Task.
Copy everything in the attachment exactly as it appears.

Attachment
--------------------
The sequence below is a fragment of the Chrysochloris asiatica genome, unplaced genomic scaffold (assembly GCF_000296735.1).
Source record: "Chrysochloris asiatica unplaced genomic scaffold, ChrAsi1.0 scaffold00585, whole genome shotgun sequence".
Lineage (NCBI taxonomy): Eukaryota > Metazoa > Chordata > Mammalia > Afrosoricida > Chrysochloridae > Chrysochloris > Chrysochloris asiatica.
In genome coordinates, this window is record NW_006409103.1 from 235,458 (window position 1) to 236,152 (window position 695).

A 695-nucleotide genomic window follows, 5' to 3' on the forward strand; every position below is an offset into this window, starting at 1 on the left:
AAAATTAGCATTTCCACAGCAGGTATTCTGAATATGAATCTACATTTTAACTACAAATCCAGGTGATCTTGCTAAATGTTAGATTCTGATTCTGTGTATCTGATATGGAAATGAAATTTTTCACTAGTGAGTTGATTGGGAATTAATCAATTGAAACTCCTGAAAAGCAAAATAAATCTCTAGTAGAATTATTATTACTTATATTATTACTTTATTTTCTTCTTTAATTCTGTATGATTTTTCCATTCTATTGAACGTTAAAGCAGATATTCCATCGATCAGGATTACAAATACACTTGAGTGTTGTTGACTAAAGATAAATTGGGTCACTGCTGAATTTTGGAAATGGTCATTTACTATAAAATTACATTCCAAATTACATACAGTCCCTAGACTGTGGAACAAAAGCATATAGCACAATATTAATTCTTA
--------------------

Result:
The sequence below is a fragment of the Chrysochloris asiatica genome, unplaced genomic scaffold (assembly GCF_000296735.1).
Source record: "Chrysochloris asiatica unplaced genomic scaffold, ChrAsi1.0 scaffold00585, whole genome shotgun sequence".
Lineage (NCBI taxonomy): Eukaryota > Metazoa > Chordata > Mammalia > Afrosoricida > Chrysochloridae > Chrysochloris > Chrysochloris asiatica.
In genome coordinates, this window is record NW_006409103.1 from 235,458 (window position 1) to 236,152 (window position 695).

A 695-nucleotide genomic window follows, 5' to 3' on the forward strand; every position below is an offset into this window, starting at 1 on the left:
AAAATTAGCATTTCCACAGCAGGTATTCTGAATATGAATCTACATTTTAACTACAAATCCAGGTGATCTTGCTAAATGTTAGATTCTGATTCTGTGTATCTGATATGGAAATGAAATTTTTCACTAGTGAGTTGATTGGGAATTAATCAATTGAAACTCCTGAAAAGCAAAATAAATCTCTAGTAGAATTATTATTACTTATATTATTACTTTATTTTCTTCTTTAATTCTGTATGATTTTTCCATTCTATTGAACGTTAAAGCAGATATTCCATCGATCAGGATTACAAATACACTTGAGTGTTGTTGACTAAAGATAAATTGGGTCACTGCTGAATTTTGGAAATGGTCATTTACTATAAAATTACATTCCAAATTACATACAGTCCCTAGACTGTGGAACAAAAGCATATAGCACAATATTAATTCTTA